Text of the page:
Associations have garnered their share of attention from the Hill in the last year, but no one expected a thoroughly gridlocked Congress to actually get anything done about it … at least until after the election.  And after that?   Read my latest commentary in AssociationTRENDS to learn why I don’t think any of the association issues already in play will be the headline legislative issues for associations in the year ahead.

Looking into the congressional crystal ball

What the world needs is more association executives

Closing the ASAE annual meeting in Dallas, author Dan Pink argued that, regardless of profession, we are all in sales. But the characteristics, skills and traits he described as essential for success sounded to my ears like precisely the attributes that distinguish effective association leaders, and differentiate us as a profession.

Read more in my latest commentary in Association Trends: What the world needs is more association executives | Association TRENDS

GSA, optics, over reactions and glass houses

I didn’t exactly go through the five stages of grief when the public furor over the GSA Las Vegas retreat first erupted in the media. But I did go through something like that process.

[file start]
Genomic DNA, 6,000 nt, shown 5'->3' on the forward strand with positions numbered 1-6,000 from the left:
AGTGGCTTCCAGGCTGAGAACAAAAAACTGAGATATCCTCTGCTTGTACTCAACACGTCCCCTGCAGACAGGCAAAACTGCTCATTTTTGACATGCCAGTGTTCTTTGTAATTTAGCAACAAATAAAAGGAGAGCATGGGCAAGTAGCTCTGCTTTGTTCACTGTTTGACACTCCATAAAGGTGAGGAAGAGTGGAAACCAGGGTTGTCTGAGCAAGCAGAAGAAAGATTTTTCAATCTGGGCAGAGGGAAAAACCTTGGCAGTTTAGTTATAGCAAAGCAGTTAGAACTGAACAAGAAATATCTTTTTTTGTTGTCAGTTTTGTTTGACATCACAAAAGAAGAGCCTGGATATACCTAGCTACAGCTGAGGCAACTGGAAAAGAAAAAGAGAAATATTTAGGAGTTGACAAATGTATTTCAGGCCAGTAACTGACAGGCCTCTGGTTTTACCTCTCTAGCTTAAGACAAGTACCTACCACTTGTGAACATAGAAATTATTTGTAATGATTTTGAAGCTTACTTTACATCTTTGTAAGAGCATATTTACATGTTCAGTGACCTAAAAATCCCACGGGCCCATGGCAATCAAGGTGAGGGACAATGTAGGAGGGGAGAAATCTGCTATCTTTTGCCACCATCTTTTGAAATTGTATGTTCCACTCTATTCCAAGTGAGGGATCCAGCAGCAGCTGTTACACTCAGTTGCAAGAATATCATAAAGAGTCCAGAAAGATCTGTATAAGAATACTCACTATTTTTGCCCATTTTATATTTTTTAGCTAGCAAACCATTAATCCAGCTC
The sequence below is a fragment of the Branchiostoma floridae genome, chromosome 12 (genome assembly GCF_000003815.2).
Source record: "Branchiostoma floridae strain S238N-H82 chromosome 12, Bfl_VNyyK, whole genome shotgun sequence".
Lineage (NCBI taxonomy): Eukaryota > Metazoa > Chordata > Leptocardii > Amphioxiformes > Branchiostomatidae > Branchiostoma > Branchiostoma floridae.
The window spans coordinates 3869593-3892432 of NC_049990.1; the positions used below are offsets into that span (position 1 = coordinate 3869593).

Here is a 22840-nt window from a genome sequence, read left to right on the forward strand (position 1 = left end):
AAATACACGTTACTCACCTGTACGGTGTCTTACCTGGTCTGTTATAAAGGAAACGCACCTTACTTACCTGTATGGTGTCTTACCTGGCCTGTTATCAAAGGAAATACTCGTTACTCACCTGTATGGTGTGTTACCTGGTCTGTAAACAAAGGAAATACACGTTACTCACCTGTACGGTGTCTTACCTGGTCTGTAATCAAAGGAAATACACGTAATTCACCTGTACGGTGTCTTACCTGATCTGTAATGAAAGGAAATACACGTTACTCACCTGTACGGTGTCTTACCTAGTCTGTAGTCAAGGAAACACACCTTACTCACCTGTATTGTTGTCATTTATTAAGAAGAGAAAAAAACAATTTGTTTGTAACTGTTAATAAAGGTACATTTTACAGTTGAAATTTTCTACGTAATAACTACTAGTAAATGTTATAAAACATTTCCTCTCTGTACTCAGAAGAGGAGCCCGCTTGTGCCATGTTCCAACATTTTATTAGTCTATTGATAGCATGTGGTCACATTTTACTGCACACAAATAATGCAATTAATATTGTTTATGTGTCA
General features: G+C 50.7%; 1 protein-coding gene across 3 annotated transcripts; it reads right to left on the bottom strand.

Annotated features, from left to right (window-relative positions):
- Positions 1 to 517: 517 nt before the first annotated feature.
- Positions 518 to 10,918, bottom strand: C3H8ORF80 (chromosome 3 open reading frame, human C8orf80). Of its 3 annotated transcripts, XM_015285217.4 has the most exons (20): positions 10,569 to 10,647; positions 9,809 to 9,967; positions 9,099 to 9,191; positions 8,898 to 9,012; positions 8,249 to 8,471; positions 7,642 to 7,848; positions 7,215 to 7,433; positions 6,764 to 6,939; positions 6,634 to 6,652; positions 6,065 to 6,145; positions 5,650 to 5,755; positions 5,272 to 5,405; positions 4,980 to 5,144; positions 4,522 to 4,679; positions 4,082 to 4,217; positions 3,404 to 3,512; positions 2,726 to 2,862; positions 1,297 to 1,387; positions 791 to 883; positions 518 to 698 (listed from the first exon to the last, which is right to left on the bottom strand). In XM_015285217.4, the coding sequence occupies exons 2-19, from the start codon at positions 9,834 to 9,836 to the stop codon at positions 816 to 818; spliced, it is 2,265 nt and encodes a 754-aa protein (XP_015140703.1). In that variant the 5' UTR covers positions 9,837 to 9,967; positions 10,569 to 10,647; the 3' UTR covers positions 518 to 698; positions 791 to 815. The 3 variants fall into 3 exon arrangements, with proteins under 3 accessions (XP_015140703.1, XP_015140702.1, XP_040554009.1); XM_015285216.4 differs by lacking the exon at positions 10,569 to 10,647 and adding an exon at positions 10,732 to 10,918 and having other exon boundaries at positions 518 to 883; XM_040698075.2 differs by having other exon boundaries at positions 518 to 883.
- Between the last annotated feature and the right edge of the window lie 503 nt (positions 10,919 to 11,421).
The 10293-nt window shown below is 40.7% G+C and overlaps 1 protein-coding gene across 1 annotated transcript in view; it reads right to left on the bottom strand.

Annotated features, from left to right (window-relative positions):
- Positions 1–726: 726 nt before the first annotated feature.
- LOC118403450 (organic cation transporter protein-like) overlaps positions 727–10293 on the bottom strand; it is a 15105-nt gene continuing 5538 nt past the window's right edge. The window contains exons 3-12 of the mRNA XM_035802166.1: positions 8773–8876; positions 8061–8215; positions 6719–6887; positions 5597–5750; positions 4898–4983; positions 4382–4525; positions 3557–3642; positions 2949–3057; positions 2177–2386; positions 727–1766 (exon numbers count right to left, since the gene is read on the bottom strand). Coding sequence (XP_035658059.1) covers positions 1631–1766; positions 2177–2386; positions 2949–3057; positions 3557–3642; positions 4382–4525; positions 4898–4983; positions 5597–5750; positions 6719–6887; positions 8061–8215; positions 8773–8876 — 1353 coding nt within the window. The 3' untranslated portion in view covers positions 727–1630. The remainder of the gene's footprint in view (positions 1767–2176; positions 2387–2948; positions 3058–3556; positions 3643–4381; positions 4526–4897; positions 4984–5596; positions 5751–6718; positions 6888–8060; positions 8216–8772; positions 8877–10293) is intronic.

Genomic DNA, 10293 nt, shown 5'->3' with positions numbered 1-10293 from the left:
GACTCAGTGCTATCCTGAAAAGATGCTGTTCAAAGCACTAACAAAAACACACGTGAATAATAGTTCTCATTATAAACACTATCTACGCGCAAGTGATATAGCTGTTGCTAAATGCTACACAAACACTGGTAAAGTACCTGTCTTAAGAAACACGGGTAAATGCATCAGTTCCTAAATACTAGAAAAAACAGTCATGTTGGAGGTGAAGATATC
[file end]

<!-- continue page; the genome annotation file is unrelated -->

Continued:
Stage one is denial: I am a “benefit of the doubt” kind of guy. If there is an innocent interpretation, I will go there first, rather than buy in to the most damning explanation.

I don’t know all the details, and I am sure at least some of the outrage was justified. But I am equally sure some of it was unfair. A friend of mine in the association field, who ought to know better, was offended that “tax dollars went to putting up GSA staff in a luxury suite.” Now, I don’t know for sure, but it is a safe bet the GSA didn’t actually pay anything like the retail rate for that suite. It was certainly deeply discounted, if not actually comped as part of the total meeting package. And just possibly the group actually saved money by hosting social activities in that space rather than renting a separate venue.

Then came stage two, anger, as it became clear that even if things weren’t as utterly reprehensible as the press coverage and righteous indignation wanted to paint them, this was bad. In this sound bite and visual image driven world, the facts don’t matter. The GSA’s choices couldn’t be explained away, even if all the facts were on their side (and I seriously doubt that is the case). The whole thing just looked bad, and once you are forced to explain yourself, you’ve already lost the battle[1].